let ast = parse_macro_input!(input as DeriveInput);
    TokenStream::new()
}
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To manipulate the AST, we need to figure out its structure. It is possible to print it on enabling full or extra-traits Rust features on the project. Doing so reveals the tree structure and how to extract field information from it. A truncated version of the AST for Book struct looks like:

ident: Ident {
        ident: "Book",
        span: #0 bytes(277..281),
    },
    ...
    data: Struct(
        ...
        Field {
               ...
                ident: "title",
                ...
                type:
                   ...
                   ident: "String"
        },
...
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Of interest are the field type identifiers and the code below shows how to extract them from the AST.

#[proc_macro_derive(VectorField)]
pub fn derive_vector_fields(input: TokenStream) -> TokenStream {
    let ast = parse_macro_input!(input as DeriveInput);
    let mut vec_field = false;
    let fields = match &ast.data {
        Data::Struct(DataStruct {
            fields: Fields::Named(fields),
            ..
        }) => &fields.named,
        _ => panic!("expected a struct with named fields"),
    };

    for field in fields {
        if let Type::Path(tp) = &field.ty {
            if tp.path.segments[0].ident.to_string() == "Vec" {
                vec_field = true;
                break;
            }
        }
    }
    TokenStream::new()
}
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For struct types, the data field of the AST is a Data::Struct Enum variant. Since we are implementing has_vector_field() for structs with named fields for simplicity, the match statement panics (throws exception in other languages) if another variant is found or fields are unnamed. Panicking is generally not a good idea, but its practical for our simple example. We then iterate through the fields, extracting each field type to get the identifier and compare it to the vector identifier Vec. We shortcircuit the loop on finding the first vector.

After dynamically determining the return value of has_vector_field(), the next step is to create a TokenStream of the function definition. This is done with the quote! macro as shown below.

extern crate proc_macro;

use proc_macro::TokenStream;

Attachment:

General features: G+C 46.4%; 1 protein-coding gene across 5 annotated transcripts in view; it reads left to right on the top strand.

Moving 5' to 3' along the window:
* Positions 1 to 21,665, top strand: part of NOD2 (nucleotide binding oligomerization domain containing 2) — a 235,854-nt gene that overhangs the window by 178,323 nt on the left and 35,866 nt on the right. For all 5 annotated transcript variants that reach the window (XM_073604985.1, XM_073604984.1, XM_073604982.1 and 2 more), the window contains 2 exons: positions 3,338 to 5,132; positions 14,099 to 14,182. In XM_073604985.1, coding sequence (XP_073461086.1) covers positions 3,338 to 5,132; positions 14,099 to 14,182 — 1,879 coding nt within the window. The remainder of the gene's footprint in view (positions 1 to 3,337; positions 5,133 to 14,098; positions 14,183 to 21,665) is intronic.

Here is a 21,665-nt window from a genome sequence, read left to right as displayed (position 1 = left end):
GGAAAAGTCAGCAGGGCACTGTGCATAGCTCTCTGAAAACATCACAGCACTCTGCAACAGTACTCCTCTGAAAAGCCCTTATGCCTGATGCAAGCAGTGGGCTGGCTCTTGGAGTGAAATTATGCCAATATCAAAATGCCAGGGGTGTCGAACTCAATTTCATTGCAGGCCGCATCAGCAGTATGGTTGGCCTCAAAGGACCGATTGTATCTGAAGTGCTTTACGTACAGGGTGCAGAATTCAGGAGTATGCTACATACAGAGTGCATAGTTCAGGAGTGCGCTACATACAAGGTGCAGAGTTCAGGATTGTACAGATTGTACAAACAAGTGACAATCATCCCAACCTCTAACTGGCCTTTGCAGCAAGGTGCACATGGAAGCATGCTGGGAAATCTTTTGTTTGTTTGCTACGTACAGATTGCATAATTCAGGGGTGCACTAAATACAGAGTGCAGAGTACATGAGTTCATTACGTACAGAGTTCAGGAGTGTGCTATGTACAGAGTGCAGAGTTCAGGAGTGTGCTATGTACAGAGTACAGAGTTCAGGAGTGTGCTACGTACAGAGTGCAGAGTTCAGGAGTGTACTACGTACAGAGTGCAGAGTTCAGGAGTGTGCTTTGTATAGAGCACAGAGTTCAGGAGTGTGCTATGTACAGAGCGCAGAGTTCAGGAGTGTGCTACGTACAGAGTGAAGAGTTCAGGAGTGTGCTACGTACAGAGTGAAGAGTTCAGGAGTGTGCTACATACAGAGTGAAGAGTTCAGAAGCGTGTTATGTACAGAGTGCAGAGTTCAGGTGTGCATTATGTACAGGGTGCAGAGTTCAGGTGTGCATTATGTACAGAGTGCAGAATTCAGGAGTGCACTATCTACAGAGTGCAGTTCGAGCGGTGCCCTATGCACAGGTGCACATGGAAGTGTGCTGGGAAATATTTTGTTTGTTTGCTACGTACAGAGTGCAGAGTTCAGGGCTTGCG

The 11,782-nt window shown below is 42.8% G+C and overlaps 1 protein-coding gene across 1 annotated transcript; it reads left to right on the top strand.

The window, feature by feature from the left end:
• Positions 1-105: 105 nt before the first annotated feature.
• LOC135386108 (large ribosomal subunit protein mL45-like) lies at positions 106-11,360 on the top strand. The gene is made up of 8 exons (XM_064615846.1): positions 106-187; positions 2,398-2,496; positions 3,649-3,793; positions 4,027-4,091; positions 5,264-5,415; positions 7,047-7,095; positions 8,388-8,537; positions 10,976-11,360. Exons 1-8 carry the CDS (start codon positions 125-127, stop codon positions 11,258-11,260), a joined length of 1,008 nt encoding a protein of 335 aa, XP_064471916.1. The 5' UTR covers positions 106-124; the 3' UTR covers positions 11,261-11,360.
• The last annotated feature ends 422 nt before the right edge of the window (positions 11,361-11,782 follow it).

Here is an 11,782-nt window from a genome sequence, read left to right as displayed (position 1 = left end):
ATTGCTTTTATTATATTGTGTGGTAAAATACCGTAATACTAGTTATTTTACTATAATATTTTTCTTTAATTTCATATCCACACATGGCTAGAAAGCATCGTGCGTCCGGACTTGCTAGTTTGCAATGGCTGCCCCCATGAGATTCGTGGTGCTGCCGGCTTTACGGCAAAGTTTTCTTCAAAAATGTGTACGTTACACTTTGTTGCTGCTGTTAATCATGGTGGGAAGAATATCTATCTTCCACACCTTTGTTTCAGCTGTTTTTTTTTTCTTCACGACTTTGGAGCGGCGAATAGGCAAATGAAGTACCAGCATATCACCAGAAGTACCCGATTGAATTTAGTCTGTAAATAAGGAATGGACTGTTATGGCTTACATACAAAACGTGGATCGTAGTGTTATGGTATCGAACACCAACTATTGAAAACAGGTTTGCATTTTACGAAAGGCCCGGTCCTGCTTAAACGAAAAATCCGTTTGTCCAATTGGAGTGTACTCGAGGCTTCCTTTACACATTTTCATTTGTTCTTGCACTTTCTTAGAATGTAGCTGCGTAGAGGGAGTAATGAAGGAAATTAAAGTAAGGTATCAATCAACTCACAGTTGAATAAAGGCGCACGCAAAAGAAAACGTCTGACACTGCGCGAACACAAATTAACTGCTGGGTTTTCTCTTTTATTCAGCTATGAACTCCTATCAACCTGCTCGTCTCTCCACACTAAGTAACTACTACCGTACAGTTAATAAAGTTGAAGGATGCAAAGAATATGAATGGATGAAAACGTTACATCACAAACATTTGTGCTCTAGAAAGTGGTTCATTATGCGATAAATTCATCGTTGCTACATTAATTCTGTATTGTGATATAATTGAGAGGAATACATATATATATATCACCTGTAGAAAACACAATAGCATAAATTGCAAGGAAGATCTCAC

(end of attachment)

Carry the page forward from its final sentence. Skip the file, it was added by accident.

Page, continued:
use quote::quote;
use syn;

#[proc_macro_derive(VectorField)]
pub fn derive_vector_fields(input: TokenStream) -> TokenStream {
    let ast = parse_macro_input!(input as DeriveInput);
    let name = &ast.ident;
    let mut vec_field = false;

    let fields = match &ast.data {
        Data::Struct(DataStruct {
            fields: Fields::Named(fields),
            ..
        }) => &fields.named,
        _ => panic!("expected a struct with named fields"),
    };

    for field in fields {
        if let Type::Path(tp) = &field.ty {
            vec_field = tp.path.segments[0].ident.to_string() == "Vec";
            if vec_field {
                break;
            }
        }
    }

    let output = quote! {
        impl VectorField for #name {
            fn has_vector_field() -> bool {
                #vec_field
            }
        }
    };
    TokenStream::from(output)
}
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And with that, we can call has_vector_field() on any Struct with named fields as long as it derives the VectorField trait. Snippet below shows how Book makes use of it.

#[derive(VectorField)]
pub struct Book {
    title: String,
    publication_year: u32,
    authors: Vec<String>,
}

fn main() {
    println!("Do Books have vector fields? {}", Book::has_vector_field());
}
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With metaprogramming we have gotten rid of code duplication and hard coding, freeing up headspace for actual business logic. Moreover this comes at no runtime performance penalty since the code is generated at compile time. The two examples above are just one of the many ways macros sprinkles magic. The need for code deduplication has opened doors for some very cool macros. Unlike C macros, Rust macros are hygienic in that they don't interfere with outer scope and local variables, hence preventing interesting compiler errors. This is indeed very Rusty.